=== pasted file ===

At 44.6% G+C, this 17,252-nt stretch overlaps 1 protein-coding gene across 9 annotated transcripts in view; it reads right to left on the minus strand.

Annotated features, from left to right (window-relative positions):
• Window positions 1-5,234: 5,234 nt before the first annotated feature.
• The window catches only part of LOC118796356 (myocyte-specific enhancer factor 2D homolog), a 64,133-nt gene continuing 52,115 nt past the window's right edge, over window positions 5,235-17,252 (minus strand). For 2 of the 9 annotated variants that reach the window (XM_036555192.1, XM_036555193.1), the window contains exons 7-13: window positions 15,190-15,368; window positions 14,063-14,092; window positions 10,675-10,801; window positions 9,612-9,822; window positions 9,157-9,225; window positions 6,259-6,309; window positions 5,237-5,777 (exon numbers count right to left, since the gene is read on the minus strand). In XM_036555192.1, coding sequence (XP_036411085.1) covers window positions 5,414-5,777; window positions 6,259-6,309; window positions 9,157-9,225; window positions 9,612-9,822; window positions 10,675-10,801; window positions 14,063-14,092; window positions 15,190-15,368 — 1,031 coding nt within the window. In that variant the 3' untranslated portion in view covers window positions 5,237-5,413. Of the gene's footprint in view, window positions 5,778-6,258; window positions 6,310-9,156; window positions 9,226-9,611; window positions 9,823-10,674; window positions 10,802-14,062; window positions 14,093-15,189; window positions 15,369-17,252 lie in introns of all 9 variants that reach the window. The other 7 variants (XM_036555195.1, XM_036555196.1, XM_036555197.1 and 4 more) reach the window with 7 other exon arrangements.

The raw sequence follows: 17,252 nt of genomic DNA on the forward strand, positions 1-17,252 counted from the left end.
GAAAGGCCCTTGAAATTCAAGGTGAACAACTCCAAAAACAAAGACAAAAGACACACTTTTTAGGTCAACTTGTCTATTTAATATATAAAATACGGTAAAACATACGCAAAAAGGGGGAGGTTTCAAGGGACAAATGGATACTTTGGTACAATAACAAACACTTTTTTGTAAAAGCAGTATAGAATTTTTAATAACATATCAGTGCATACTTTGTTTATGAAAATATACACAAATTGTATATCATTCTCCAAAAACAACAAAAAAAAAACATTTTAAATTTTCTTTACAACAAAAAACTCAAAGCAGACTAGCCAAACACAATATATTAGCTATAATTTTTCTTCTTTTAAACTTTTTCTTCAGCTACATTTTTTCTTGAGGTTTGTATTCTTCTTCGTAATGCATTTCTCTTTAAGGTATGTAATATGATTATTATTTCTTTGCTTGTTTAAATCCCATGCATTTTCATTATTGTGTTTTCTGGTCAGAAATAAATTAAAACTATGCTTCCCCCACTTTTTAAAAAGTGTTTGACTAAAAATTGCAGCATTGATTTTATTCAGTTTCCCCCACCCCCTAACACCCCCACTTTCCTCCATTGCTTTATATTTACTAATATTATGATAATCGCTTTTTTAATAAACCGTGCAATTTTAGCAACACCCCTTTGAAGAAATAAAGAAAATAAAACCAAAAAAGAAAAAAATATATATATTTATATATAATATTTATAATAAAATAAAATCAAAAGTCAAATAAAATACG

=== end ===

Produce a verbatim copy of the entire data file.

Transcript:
At 44.6% G+C, this 17,252-nt stretch overlaps 1 protein-coding gene across 9 annotated transcripts in view; it reads right to left on the minus strand.

Annotated features, from left to right (window-relative positions):
• Window positions 1-5,234: 5,234 nt before the first annotated feature.
• The window catches only part of LOC118796356 (myocyte-specific enhancer factor 2D homolog), a 64,133-nt gene continuing 52,115 nt past the window's right edge, over window positions 5,235-17,252 (minus strand). For 2 of the 9 annotated variants that reach the window (XM_036555192.1, XM_036555193.1), the window contains exons 7-13: window positions 15,190-15,368; window positions 14,063-14,092; window positions 10,675-10,801; window positions 9,612-9,822; window positions 9,157-9,225; window positions 6,259-6,309; window positions 5,237-5,777 (exon numbers count right to left, since the gene is read on the minus strand). In XM_036555192.1, coding sequence (XP_036411085.1) covers window positions 5,414-5,777; window positions 6,259-6,309; window positions 9,157-9,225; window positions 9,612-9,822; window positions 10,675-10,801; window positions 14,063-14,092; window positions 15,190-15,368 — 1,031 coding nt within the window. In that variant the 3' untranslated portion in view covers window positions 5,237-5,413. Of the gene's footprint in view, window positions 5,778-6,258; window positions 6,310-9,156; window positions 9,226-9,611; window positions 9,823-10,674; window positions 10,802-14,062; window positions 14,093-15,189; window positions 15,369-17,252 lie in introns of all 9 variants that reach the window. The other 7 variants (XM_036555195.1, XM_036555196.1, XM_036555197.1 and 4 more) reach the window with 7 other exon arrangements.

The raw sequence follows: 17,252 nt of genomic DNA on the forward strand, positions 1-17,252 counted from the left end.
GAAAGGCCCTTGAAATTCAAGGTGAACAACTCCAAAAACAAAGACAAAAGACACACTTTTTAGGTCAACTTGTCTATTTAATATATAAAATACGGTAAAACATACGCAAAAAGGGGGAGGTTTCAAGGGACAAATGGATACTTTGGTACAATAACAAACACTTTTTTGTAAAAGCAGTATAGAATTTTTAATAACATATCAGTGCATACTTTGTTTATGAAAATATACACAAATTGTATATCATTCTCCAAAAACAACAAAAAAAAAACATTTTAAATTTTCTTTACAACAAAAAACTCAAAGCAGACTAGCCAAACACAATATATTAGCTATAATTTTTCTTCTTTTAAACTTTTTCTTCAGCTACATTTTTTCTTGAGGTTTGTATTCTTCTTCGTAATGCATTTCTCTTTAAGGTATGTAATATGATTATTATTTCTTTGCTTGTTTAAATCCCATGCATTTTCATTATTGTGTTTTCTGGTCAGAAATAAATTAAAACTATGCTTCCCCCACTTTTTAAAAAGTGTTTGACTAAAAATTGCAGCATTGATTTTATTCAGTTTCCCCCACCCCCTAACACCCCCACTTTCCTCCATTGCTTTATATTTACTAATATTATGATAATCGCTTTTTTAATAAACCGTGCAATTTTAGCAACACCCCTTTGAAGAAATAAAGAAAATAAAACCAAAAAAGAAAAAAATATATATATTTATATATAATATTTATAATAAAATAAAATCAAAAGTCAAATAAAATACG